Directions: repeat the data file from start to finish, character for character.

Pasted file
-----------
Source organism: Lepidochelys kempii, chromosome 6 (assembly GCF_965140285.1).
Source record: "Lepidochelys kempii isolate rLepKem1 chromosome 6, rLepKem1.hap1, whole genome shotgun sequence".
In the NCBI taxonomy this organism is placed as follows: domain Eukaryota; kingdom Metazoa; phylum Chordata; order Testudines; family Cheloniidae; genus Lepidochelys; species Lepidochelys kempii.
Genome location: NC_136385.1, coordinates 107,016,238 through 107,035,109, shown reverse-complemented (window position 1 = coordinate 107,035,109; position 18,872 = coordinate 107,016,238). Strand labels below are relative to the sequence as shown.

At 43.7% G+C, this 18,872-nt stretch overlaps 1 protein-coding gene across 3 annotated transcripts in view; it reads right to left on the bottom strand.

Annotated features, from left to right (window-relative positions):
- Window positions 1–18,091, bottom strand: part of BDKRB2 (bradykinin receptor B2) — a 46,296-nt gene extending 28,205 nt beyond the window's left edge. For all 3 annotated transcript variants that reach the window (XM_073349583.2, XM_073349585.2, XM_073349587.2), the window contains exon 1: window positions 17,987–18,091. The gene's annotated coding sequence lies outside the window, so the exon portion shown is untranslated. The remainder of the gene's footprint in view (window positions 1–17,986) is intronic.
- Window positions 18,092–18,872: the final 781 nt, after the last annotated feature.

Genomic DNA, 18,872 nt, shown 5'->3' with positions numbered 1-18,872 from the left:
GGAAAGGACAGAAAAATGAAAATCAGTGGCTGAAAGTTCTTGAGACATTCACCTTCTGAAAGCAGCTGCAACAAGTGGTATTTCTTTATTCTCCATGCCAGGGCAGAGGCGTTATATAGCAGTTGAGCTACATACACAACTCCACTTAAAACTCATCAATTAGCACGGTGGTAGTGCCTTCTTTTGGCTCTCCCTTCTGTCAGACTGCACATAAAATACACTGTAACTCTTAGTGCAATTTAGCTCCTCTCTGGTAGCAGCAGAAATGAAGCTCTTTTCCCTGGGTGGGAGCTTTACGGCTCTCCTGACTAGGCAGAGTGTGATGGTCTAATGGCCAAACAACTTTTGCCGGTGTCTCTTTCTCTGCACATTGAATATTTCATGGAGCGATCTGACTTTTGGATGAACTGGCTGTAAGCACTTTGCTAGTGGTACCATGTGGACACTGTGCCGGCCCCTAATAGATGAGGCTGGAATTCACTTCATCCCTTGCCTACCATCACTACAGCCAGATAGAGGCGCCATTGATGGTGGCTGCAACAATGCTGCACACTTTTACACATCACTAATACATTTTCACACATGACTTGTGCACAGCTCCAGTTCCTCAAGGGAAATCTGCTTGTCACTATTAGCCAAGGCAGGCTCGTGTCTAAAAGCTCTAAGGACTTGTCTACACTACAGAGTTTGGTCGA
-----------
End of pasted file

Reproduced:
Source organism: Lepidochelys kempii, chromosome 6 (assembly GCF_965140285.1).
Source record: "Lepidochelys kempii isolate rLepKem1 chromosome 6, rLepKem1.hap1, whole genome shotgun sequence".
In the NCBI taxonomy this organism is placed as follows: domain Eukaryota; kingdom Metazoa; phylum Chordata; order Testudines; family Cheloniidae; genus Lepidochelys; species Lepidochelys kempii.
Genome location: NC_136385.1, coordinates 107,016,238 through 107,035,109, shown reverse-complemented (window position 1 = coordinate 107,035,109; position 18,872 = coordinate 107,016,238). Strand labels below are relative to the sequence as shown.

At 43.7% G+C, this 18,872-nt stretch overlaps 1 protein-coding gene across 3 annotated transcripts in view; it reads right to left on the bottom strand.

Annotated features, from left to right (window-relative positions):
- Window positions 1–18,091, bottom strand: part of BDKRB2 (bradykinin receptor B2) — a 46,296-nt gene extending 28,205 nt beyond the window's left edge. For all 3 annotated transcript variants that reach the window (XM_073349583.2, XM_073349585.2, XM_073349587.2), the window contains exon 1: window positions 17,987–18,091. The gene's annotated coding sequence lies outside the window, so the exon portion shown is untranslated. The remainder of the gene's footprint in view (window positions 1–17,986) is intronic.
- Window positions 18,092–18,872: the final 781 nt, after the last annotated feature.

Genomic DNA, 18,872 nt, shown 5'->3' with positions numbered 1-18,872 from the left:
GGAAAGGACAGAAAAATGAAAATCAGTGGCTGAAAGTTCTTGAGACATTCACCTTCTGAAAGCAGCTGCAACAAGTGGTATTTCTTTATTCTCCATGCCAGGGCAGAGGCGTTATATAGCAGTTGAGCTACATACACAACTCCACTTAAAACTCATCAATTAGCACGGTGGTAGTGCCTTCTTTTGGCTCTCCCTTCTGTCAGACTGCACATAAAATACACTGTAACTCTTAGTGCAATTTAGCTCCTCTCTGGTAGCAGCAGAAATGAAGCTCTTTTCCCTGGGTGGGAGCTTTACGGCTCTCCTGACTAGGCAGAGTGTGATGGTCTAATGGCCAAACAACTTTTGCCGGTGTCTCTTTCTCTGCACATTGAATATTTCATGGAGCGATCTGACTTTTGGATGAACTGGCTGTAAGCACTTTGCTAGTGGTACCATGTGGACACTGTGCCGGCCCCTAATAGATGAGGCTGGAATTCACTTCATCCCTTGCCTACCATCACTACAGCCAGATAGAGGCGCCATTGATGGTGGCTGCAACAATGCTGCACACTTTTACACATCACTAATACATTTTCACACATGACTTGTGCACAGCTCCAGTTCCTCAAGGGAAATCTGCTTGTCACTATTAGCCAAGGCAGGCTCGTGTCTAAAAGCTCTAAGGACTTGTCTACACTACAGAGTTTGGTCGA